I later discovered that nettle isn’t suitable for everyone: pregnant and lactating women should avoid it, as should young children, anyone who suffers from epilepsy or has neurological problems (although I’ve also read contradictory information which says nettle can aid certain neurological conditions); and if you’re diabetic it’s best to consult your GP first because it can affect blood sugar levels.

My GP sent me to the hospital for allergy testing a couple of years ago because my hay fever symptoms were so severe (and persisted from February through to November) that he wanted to make sure I wasn’t suffering from some other ailment. Unsurprisingly, the results showed that I was allergic to grass pollen, four different types of tree pollen (I now wish I’d asked which ones) and dust mites. The consultant gave me a sheet of paper with instructions on how to manage my condition. It said something along the lines of: ‘Don’t go out in the morning. Don’t go out in the evening. Don’t hang your laundry outdoors. And take coastal holidays.’ As I was leaving, she added: ‘Obviously, if that advice doesn’t suit then just ignore it.’

  
Currently, I am taking a cocktail of Vogel’s flower remedies: Luffa Complex (drops), Pollinosan (nasal spray) and Eye Bright (drops). I had some itch-relief between two pm and three thirty today and almost felt normal, but now my symptoms appear to be coming back with a vengeance. If this continues I might have to take more than a coastal holiday – I might have to move to a seaside town. I suppose there is always Brighton: it’s very vegan and very gay and Ruby Rose (Stella from ‘Orange Is The New Black’) is appearing at this year’s Brighton Pride, which conveniently takes place on my birthday.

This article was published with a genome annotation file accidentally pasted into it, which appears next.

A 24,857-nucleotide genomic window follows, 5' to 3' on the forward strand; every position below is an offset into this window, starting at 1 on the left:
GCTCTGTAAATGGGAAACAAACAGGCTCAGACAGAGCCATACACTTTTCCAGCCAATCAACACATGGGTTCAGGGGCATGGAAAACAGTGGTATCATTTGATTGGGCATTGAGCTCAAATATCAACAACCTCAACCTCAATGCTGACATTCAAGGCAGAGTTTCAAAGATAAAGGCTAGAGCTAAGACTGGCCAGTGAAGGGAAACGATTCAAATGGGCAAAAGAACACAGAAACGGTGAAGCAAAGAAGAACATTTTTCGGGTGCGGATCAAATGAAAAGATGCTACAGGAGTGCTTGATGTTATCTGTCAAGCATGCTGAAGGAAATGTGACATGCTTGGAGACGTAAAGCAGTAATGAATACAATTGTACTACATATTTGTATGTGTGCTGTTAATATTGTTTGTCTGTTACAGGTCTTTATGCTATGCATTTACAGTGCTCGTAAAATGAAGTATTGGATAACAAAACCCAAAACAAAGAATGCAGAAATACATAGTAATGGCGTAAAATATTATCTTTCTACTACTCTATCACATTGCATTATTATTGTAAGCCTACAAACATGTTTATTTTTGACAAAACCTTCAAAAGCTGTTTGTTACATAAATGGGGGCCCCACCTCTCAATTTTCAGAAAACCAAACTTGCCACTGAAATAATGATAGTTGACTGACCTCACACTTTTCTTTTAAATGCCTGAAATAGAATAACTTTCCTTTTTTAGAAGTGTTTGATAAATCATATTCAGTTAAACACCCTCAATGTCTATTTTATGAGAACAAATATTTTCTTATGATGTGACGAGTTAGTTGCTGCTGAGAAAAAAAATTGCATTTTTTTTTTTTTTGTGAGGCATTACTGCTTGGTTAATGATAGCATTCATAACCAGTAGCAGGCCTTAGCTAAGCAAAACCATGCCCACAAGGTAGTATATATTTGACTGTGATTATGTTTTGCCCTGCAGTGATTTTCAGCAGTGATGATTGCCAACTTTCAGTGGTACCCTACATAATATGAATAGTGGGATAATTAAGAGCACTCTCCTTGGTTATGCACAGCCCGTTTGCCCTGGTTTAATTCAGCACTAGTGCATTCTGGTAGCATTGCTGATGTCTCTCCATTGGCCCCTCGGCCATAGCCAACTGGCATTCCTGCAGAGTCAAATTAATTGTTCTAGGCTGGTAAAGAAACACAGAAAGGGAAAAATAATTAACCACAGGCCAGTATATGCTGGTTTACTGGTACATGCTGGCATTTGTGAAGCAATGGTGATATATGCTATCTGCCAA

Funnily enough, last year, when I was working in the jail, one of the prisoners told me that there had been an inside clamp down on anti-histamines because they were being sold illegally. I was completely confused by this as I couldn’t work out why anyone would want to take them if they didn’t have an allergy. The answer: they give you a good night’s sleep.

I am now starting to think that a few weeks in the hoosegow away from all the evil pollen wouldn’t be such a bad option for me: I could stay indoors and yet still toddle along to the dinner hall and the library and the gym… and I’m sure it would inspire some interesting pieces of writing…

Orange Is The New Addiction

  

‘Orange Is The New Black’ is back today for a third season, and Antonia has got her geek specs and her tributary satsumas at the ready. I did suggest dying our hair ginger and buying tangerine coloured t-shirts but she thought that idea was too last season. Funnily enough, I’ve been avoiding eating oranges because they contain histamine and I’ve been locked up indoors for the best part of the week with a bad bout of hay fever. I am also trying for my orange belt in wado ryu karate this weekend, which will come in handy if I ever end up sharing a cell with a pyschopath.

The Netflix prison drama, based on Piper Kerman’s best selling autobiography ‘Orange Is The New Black: My Year In A Women’s Prison’ (2010, Random House), first burst onto our screens with its blend of comedy and controversy in July 2013, and has fast become one of the streaming channel’s mostly frequently watched shows; it follows the story of Piper Chapman (Taylor Schilling), a thirty-something, white, middle-class career woman who is sentenced to fifteen months in an American correctional facility for transporting a suitcase of drug money through customs – an offence she committed ten years before for her ex-girlfriend. On leaving her charmed life with man-childish fiancee, Larry (Jason Biggs), and her newly established business, Piper vows to make prison a meaningful experience and possibly learn carpentry; however, once she’s inside the walls of the fictional Litchfield Penitentiary, she struggles to fit in with the other women (most of whom haven’t shared her privileged upbringing) and their rules: in episode one, she is served a bread roll with a bloody tampon in it after she offends kitchen matriarch, Red Reznikov (Kate Mulgrew); and she is shocked to discover that old flame and ex-drug-smuggler, Alex Vause (Laura Prepon), is also an inmate.